Not only is the X7 an incredibly good seven-seater – in fact, I’d say it’s my new yardstick for which all other seven seaters I test would be stacked up against from this point onwards – but it’s one of the very finest luxury cars out there right now. Think of it as a 7 Series with more headroom and two extra seats for half as much money, and it almost looks like the bargain of the century, which isn’t something you can often say about a car with a six-figure price tag.
When a car’s as good as the X7 though, every one of those dollars feels justified. Plus, before options, it’s not even that much more expensive than something like the perennially popular 200 Series Toyota Land Cruiser Sahara, and if you don’t really need the off-roading capabilities of something like that, the X7 is an incredibly attractive and far more luxurious alternative for the more well-heeled Aussie families out there, and after my week with the one you see here, I honestly couldn’t recommend this thing enough.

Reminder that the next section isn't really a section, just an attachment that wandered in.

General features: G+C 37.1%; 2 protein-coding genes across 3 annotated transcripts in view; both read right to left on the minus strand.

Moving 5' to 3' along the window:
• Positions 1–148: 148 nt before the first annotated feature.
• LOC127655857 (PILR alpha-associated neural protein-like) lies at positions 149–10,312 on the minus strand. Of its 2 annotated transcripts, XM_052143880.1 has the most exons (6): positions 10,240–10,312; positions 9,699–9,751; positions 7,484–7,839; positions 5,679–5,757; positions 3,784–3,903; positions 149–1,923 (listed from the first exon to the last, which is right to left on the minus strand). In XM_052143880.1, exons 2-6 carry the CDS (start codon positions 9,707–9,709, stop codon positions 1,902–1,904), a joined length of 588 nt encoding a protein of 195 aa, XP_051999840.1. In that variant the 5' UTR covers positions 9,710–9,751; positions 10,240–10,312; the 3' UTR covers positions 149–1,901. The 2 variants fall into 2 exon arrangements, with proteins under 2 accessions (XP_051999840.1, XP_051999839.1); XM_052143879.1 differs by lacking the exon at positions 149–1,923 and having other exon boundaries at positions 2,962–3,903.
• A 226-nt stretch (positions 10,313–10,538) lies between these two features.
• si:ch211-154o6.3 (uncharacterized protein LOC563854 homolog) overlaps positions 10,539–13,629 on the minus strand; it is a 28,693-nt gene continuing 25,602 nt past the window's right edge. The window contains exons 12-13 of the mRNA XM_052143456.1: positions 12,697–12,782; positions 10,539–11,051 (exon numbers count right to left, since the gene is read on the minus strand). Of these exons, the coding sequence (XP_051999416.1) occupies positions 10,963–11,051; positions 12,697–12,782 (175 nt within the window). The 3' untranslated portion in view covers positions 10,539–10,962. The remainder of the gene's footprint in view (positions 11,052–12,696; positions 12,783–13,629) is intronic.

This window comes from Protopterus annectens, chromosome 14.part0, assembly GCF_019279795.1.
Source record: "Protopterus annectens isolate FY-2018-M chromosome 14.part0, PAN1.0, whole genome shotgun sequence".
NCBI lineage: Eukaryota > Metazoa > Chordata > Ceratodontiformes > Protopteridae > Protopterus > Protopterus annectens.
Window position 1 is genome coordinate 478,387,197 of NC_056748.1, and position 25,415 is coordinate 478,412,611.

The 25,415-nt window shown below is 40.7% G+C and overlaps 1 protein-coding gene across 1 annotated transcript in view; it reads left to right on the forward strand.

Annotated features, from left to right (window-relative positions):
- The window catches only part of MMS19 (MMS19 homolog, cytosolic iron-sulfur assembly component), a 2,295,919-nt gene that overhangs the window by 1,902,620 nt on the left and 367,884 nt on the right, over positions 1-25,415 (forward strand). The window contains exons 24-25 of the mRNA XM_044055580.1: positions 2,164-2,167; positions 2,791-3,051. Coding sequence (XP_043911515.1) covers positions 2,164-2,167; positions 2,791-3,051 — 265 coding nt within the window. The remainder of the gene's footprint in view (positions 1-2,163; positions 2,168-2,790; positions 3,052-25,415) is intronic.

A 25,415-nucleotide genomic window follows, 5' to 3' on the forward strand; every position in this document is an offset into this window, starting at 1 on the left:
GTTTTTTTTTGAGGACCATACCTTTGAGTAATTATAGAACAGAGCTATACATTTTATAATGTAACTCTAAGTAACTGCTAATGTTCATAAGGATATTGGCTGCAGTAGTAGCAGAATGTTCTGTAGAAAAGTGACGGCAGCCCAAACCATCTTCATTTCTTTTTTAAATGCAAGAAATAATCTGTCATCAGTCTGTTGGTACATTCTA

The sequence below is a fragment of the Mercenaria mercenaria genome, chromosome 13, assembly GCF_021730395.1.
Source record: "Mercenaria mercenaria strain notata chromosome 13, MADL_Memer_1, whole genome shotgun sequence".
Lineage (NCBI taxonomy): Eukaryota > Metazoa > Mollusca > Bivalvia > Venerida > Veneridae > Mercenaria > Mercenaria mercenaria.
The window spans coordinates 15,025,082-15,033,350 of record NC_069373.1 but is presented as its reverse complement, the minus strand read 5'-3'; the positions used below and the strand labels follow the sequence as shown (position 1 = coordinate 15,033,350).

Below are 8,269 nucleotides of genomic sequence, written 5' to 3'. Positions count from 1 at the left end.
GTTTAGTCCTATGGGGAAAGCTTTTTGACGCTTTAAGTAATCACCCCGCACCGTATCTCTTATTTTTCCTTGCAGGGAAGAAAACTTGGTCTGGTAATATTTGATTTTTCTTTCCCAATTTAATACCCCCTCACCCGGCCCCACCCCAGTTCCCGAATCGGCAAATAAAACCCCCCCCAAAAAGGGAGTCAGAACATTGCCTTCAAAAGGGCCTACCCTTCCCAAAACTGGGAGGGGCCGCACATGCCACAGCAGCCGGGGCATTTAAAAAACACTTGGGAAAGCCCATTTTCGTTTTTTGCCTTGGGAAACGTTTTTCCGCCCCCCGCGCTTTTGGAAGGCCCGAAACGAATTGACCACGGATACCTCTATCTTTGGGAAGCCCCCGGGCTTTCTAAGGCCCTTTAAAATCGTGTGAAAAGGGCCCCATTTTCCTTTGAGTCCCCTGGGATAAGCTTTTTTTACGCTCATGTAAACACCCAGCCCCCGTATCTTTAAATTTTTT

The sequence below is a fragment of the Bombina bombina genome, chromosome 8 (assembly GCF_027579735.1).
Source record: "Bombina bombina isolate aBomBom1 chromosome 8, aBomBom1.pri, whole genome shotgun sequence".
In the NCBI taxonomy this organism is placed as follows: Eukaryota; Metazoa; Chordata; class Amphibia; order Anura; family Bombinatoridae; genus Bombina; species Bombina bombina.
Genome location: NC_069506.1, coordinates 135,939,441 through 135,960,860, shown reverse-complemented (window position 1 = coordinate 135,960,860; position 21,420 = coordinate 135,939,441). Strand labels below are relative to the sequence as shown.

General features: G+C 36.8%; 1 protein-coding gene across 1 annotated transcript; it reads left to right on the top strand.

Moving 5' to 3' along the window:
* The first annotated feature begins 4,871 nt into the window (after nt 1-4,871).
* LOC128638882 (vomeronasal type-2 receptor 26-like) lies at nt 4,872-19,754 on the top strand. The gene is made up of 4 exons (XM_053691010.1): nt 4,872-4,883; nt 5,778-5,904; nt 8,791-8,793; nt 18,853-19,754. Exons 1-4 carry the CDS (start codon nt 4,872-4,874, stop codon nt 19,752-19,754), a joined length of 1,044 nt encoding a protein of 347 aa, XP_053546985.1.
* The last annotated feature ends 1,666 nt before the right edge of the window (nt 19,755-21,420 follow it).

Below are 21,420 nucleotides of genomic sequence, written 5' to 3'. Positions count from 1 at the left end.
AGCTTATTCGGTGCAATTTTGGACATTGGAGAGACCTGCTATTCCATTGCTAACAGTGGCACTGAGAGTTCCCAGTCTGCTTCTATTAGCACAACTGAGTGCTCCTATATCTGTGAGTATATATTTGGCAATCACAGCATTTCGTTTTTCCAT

2019 BMW X7 xDrive30d Design Pure Excellence List Price: $124,900 | As Tested: $131,900
Pros: Incredibly smooth and balanced ride, straight-six oiler is both powerful and economical, well-planned interior layout and design, outstanding interior material quality
Cons: Mammoth size becomes apparent in carparks, that grille still divides opinions
In a nutshell: The X7 is not only the new benchmark for seven-seat SUVs, but it’s one of the finest luxury cars around right now.
Full Disclosure: BMW Australia lent us the car for this review for a week with a full tank of diesel. Additionally, our friends at MPF Detailing gave it a complimentary Express Detail for us prior to its photoshoot.